The clamour by investors in Russian farmland for sites in
the south may be misguided, with the Central Black Earth region offering better
returns at current prices, a leading analyst said.
Prices in Russia's South soared 23% last year, hitting
$2,500 per hectare in Krasnodar, underpinned by ideas that the region has a
more stable climate than some other areas, besides being close to the Black Sea
ports which carry most of the country's grain exports.
Stockholm-listed agricultural producer Trigon Agri highlighted
this thinking when it quit land in Samara, further east, for farms in the
southern state of Rostov where prices, pegged by SovEcon at $1,400 per hectare,
are second only to those in Krasnodar.
And that seems to reflect a broader perception, with SovEcon
managing director Andrey Sizov Jr saying that farmland investors "always talk
first about the South. People are very focused on it.
"It is the one area where there are many buyers, but not
many people willing to sell, because of the rising prices."
However, with farmland values in Krasnodar now "slowly
approaching" those in eastern European Union countries such as Bulgaria or
Romania, investors should reassess their strategy.
"It is easy to understand why the South is so popular. For instance,
being close to ports makes it easier to price you grain.
"However, they are likely to get better returns elsewhere,"
with SovEcon rating as a better bet the Central Black Earth Region, where
prices rose more slowly last year, by 10%, to about $500-650 per hectare.
"Medium term, Central Black Earth region land has the
Although the region is far from the Black Sea, meaning its grain
prices should in theory be discounted to up for extra costs of transporting to port,
crop values are being supported by increasing local demand, with the area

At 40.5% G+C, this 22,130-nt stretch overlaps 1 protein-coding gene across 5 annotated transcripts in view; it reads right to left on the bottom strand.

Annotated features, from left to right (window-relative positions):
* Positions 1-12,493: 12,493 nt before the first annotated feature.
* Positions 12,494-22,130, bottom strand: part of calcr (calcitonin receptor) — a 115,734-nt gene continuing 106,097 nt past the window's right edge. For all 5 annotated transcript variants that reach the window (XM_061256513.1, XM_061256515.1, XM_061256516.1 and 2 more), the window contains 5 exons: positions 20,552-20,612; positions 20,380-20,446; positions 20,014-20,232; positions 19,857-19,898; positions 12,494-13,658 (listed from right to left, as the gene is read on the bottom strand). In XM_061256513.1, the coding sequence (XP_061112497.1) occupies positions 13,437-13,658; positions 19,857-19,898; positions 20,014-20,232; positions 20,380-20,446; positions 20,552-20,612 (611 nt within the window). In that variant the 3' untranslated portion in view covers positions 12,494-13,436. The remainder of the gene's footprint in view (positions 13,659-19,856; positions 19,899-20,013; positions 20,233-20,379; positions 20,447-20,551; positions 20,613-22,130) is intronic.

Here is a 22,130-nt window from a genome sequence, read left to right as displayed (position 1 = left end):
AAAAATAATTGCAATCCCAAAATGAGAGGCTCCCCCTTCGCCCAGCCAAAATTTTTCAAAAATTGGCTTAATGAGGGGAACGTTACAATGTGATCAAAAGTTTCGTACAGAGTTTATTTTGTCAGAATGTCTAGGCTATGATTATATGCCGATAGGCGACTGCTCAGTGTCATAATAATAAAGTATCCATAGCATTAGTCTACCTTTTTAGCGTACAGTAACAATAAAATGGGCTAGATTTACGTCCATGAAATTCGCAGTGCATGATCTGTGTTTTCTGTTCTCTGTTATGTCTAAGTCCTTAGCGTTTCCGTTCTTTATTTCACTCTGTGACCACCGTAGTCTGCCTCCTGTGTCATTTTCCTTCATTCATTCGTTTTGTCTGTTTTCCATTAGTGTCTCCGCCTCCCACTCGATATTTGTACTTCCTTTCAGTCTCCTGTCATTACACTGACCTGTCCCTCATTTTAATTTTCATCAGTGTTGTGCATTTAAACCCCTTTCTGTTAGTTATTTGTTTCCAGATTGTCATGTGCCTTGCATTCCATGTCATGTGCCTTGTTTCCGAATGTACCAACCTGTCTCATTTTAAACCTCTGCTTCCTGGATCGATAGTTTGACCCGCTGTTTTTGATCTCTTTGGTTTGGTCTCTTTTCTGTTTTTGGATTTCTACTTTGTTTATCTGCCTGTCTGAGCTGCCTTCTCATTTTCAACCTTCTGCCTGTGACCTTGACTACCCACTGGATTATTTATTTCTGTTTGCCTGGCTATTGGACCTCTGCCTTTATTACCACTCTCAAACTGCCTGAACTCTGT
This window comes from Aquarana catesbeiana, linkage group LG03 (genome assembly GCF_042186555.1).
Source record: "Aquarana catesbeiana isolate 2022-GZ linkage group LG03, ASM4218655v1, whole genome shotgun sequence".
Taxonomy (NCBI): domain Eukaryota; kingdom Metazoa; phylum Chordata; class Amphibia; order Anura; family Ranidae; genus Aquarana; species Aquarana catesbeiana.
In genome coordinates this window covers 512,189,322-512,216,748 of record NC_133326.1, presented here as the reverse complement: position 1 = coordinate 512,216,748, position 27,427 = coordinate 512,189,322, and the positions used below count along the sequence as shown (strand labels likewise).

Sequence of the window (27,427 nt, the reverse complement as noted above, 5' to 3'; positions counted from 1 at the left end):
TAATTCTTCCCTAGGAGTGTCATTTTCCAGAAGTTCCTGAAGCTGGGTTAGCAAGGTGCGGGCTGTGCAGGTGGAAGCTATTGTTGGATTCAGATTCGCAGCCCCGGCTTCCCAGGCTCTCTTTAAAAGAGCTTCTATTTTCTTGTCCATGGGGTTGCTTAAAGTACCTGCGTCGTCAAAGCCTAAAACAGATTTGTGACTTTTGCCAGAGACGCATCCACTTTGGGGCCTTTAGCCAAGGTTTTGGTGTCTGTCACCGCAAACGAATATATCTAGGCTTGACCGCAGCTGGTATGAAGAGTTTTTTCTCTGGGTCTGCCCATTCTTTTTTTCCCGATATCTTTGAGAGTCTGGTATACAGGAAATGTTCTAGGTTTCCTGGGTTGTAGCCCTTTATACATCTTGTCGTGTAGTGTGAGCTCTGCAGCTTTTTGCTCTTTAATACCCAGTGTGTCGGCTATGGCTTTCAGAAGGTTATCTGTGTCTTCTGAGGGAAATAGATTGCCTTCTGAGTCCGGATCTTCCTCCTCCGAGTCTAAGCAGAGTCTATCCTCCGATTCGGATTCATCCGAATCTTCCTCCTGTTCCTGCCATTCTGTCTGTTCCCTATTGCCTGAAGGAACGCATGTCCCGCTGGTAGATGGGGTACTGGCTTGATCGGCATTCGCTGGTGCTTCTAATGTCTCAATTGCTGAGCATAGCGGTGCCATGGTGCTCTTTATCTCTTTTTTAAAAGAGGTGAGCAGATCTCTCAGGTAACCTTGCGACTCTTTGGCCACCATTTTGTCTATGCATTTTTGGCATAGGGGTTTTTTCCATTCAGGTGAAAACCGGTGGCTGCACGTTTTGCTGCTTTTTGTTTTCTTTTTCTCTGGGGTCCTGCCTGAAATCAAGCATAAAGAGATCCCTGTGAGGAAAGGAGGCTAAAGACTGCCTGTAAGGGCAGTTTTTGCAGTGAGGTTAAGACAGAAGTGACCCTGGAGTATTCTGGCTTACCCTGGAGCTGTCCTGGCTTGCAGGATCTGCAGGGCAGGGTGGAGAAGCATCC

proving a centre livestock industry expansion.
"I think people misunderstand," Mr Sizov said.
"Grain prices in the Black Earth region are not so much
lower than in the South, because of the large livestock companies," which
provide a market for feed crops.
Reliance on imports
Separately on Wednesday, sugar-to-sunflowers business Rusagro
revealed that production at its livestock operations, which are based in the
Black Earth region, soared 88% year on year to 43,000 tonnes in the October-to-December
Its fodder production more than doubled to 130,000 tonnes.
Russia's government has encouraged domestic meat production
in an effort to reduce the country's reliance on imports.
This campaign has met with particularly success in poultry,
with Russia's chicken imports falling by more than 40% since 2009, when it was
the top buyer.
Imports of beef and pork have remained broadly stable, with
growing domestic consumption balancing out production increases.
'Lack of new major
SovEcon said that the rise in Russian land prices last year
was driven by demand from existing operators "gradually expanding their land banks",
and noting a "lack of new major investors".
Foreign-backed operators active in the market include NCH
Capital, which invests through AgroTerra, and RZ Agro, which is backed by members
of the Louis Dreyfus family as well as Russian oil-to-telecoms conglomerate